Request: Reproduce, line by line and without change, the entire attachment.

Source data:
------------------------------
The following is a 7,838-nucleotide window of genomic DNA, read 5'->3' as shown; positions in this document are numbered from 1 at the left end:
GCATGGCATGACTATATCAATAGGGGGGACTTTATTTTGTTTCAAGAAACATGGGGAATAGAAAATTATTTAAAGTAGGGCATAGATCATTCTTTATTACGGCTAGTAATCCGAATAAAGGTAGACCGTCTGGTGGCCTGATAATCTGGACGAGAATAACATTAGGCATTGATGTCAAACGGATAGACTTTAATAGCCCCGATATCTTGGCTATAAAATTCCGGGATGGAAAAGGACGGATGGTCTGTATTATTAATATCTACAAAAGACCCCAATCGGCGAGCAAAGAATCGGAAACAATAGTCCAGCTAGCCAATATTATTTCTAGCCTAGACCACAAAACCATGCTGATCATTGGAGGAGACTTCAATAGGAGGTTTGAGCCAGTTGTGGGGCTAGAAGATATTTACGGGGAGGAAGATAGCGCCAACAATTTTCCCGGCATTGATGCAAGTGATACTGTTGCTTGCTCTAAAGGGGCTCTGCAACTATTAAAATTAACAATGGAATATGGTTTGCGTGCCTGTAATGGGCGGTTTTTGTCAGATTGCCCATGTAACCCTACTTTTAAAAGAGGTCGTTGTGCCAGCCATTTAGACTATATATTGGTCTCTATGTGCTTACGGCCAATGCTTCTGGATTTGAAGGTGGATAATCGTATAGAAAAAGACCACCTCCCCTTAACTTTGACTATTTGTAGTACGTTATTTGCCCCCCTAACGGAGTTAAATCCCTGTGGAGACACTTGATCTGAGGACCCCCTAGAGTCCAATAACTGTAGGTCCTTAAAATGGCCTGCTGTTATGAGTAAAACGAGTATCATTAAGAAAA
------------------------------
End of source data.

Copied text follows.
The following is a 7,838-nucleotide window of genomic DNA, read 5'->3' as shown; positions in this document are numbered from 1 at the left end:
GCATGGCATGACTATATCAATAGGGGGGACTTTATTTTGTTTCAAGAAACATGGGGAATAGAAAATTATTTAAAGTAGGGCATAGATCATTCTTTATTACGGCTAGTAATCCGAATAAAGGTAGACCGTCTGGTGGCCTGATAATCTGGACGAGAATAACATTAGGCATTGATGTCAAACGGATAGACTTTAATAGCCCCGATATCTTGGCTATAAAATTCCGGGATGGAAAAGGACGGATGGTCTGTATTATTAATATCTACAAAAGACCCCAATCGGCGAGCAAAGAATCGGAAACAATAGTCCAGCTAGCCAATATTATTTCTAGCCTAGACCACAAAACCATGCTGATCATTGGAGGAGACTTCAATAGGAGGTTTGAGCCAGTTGTGGGGCTAGAAGATATTTACGGGGAGGAAGATAGCGCCAACAATTTTCCCGGCATTGATGCAAGTGATACTGTTGCTTGCTCTAAAGGGGCTCTGCAACTATTAAAATTAACAATGGAATATGGTTTGCGTGCCTGTAATGGGCGGTTTTTGTCAGATTGCCCATGTAACCCTACTTTTAAAAGAGGTCGTTGTGCCAGCCATTTAGACTATATATTGGTCTCTATGTGCTTACGGCCAATGCTTCTGGATTTGAAGGTGGATAATCGTATAGAAAAAGACCACCTCCCCTTAACTTTGACTATTTGTAGTACGTTATTTGCCCCCCTAACGGAGTTAAATCCCTGTGGAGACACTTGATCTGAGGACCCCCTAGAGTCCAATAACTGTAGGTCCTTAAAATGGCCTGCTGTTATGAGTAAAACGAGTATCATTAAGAAAA